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Omnichannel Marketing: Insight or Jargon?

Are Multi Channel & Omnichannel marketing just modern bits of jargon to sum up the need to use every way possible to talk to the consumer, or is there more Omnichannel Marketing than that?

Is there anything new in these approaches that is more profound and important?

There has always been the need to speak to the consumer in as many ways as possible. Back in the day, before the explosion of digital channels, there were a range of channels: TV, Radio, posters, T-side advertising and print. Print split down into types of print most of which were magazines and newspapers.

There were multiple channels but, because there were few ways for people to spend their ‘media’ time, high volumes of people read or watched single sources within the channels. So as an advertiser it was relatively easy to place your message where it would be seen by your target audience.

However with the arrival of digital media and the internet, the number of media channels exploded as did the number of ‘sources’ within them. As a result audiences fragmented with smaller audiences viewing a wider number of sources.

But it got worse when digital went mobile.

With ever faster connection speeds consumers became able to access media anywhere and that included at the physical point of purchase.

But that wasn’t the end of OmniChannel marketing confusion as it was about to get even worse for Brands and advertising.

With social media and third party ‘review’ sites, a range of opinions shared began to influence and intervene in the purchasing decision from people known and unknown to the consumer. Whether from friends on Facebook, consumer reviews on Amazon or on specific review sites like Trustpilot, the consumer was now open to a new source of third party influence. The consumer decision making process had become a personal wiki able to be edited by a variety of opinions and inputs from an unpredictable variety of sources all the way to the till.


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A carefully constructed Retailer environment to channel consumers to a purchase can be nullified by a few comments on a website reviewed by the consumer whilst waiting in the queue to pay in store, or as is more common, finding a lower price of the same product on a website.

This information anarchy necessitates that the marketer exert some control over the process.

And so terms like multichannel & omni-channel marketing and programmatic advertising were born. These ‘terms’ offer hope in the form of activities that might exert influence over the information anarchy. But do they?

Searching google for ‘Omnichannel Marketing explained’ returns 177,000 results. None of the results offered any useful explanation beyond this one from Emarsys.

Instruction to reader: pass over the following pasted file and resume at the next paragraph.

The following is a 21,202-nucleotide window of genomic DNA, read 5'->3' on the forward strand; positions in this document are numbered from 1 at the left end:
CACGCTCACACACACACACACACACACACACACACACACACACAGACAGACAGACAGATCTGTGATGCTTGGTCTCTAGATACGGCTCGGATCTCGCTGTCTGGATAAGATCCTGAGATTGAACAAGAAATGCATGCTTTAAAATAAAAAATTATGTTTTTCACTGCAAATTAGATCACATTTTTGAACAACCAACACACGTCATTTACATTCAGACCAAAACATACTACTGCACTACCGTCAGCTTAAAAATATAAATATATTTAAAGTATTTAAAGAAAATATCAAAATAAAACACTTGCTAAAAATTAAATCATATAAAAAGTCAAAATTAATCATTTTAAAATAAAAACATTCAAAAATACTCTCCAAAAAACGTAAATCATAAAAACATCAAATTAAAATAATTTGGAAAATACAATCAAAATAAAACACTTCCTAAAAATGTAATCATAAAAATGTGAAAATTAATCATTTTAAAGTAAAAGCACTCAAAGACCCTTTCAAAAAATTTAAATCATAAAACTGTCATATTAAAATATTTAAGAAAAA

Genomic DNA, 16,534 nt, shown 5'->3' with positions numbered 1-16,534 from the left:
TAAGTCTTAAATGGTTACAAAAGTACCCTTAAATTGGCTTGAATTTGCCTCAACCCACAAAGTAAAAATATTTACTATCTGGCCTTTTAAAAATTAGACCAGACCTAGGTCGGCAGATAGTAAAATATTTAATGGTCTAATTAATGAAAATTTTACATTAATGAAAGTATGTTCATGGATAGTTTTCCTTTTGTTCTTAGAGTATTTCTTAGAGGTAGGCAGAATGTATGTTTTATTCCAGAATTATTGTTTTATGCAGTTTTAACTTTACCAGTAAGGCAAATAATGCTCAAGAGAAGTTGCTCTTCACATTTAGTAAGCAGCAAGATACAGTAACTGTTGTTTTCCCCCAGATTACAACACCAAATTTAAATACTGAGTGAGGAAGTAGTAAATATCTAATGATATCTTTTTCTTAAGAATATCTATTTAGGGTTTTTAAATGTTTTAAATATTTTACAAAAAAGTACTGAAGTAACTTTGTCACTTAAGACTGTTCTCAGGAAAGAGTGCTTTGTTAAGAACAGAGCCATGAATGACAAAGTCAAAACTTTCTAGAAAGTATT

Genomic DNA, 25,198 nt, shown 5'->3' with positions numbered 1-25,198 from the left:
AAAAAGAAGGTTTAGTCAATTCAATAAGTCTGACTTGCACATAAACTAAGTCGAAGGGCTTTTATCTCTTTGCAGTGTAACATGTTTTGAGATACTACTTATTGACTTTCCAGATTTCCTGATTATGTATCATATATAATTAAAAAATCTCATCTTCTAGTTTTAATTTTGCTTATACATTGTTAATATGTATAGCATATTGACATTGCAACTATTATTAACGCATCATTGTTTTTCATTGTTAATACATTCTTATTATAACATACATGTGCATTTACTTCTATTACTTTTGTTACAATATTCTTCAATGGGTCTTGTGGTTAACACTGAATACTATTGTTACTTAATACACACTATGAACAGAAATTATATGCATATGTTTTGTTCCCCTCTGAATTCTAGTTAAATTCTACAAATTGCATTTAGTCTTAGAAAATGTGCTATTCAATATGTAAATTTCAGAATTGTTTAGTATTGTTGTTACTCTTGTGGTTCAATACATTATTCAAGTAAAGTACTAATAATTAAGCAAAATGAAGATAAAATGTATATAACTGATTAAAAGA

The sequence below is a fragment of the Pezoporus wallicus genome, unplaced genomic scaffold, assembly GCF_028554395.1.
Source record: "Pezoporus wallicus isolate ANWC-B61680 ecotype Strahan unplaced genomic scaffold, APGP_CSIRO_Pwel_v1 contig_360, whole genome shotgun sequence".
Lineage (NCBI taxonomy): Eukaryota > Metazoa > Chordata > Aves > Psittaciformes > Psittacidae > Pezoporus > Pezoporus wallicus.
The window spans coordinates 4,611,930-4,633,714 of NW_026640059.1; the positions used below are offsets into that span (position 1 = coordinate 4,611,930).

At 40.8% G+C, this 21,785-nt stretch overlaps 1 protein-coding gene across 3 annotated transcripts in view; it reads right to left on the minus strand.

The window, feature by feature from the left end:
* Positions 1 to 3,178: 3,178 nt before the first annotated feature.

Omnichannel refers to the multi-channel sales approach that provides the customer with an integrated shopping experience. The customer can be shopping online from a desktop or mobile device, via phone, or in a brick-and-mortar store, and the experience will be seamless.

However, reading the deeper explanations provided and reconstructing it into a definition we get a bit closer to a useful definition:

Omnichannel is seamlessly engaging the customer to reduce the effort from the customer experience.

This is closer to something that feels usable but it is still a bit weak.

If you come from a time in marketing when you still recall that marketing was about orienting the business around profitably satisfying customer demand there is an obvious omission. The bit where marketing delivers value. When the customer buys the damned product.

If we add this to our definition we arrive at:

Omnichannel is seamlessly engaging the customer to reduce the effort from the customer experience and produce value.

It requires getting up close and personal and alongside the consumer in their purchasing journey alongside to understand their behaviour, anticipate their needs and provide a seamless customer experience that delights – and results in a sale!

So when we take the gloves off and use the dirty word ‘sales’, what Omni Channel is actually all about is trying to keep hold of the consumer all the way to the till. To do this brands need to be constantly present in what at PanOptica Media we call ‘the moments that matter most’ to provide what the consumer needs.

This in turn rather than big data, requires micro data and even personalised data. It requires getting up close and personal in the consumer pathway alongside the consumer to understand their behaviour and anticipate their needs and provide a seamless customer experience that delights!

Read next: Experiential marketing or People Counters

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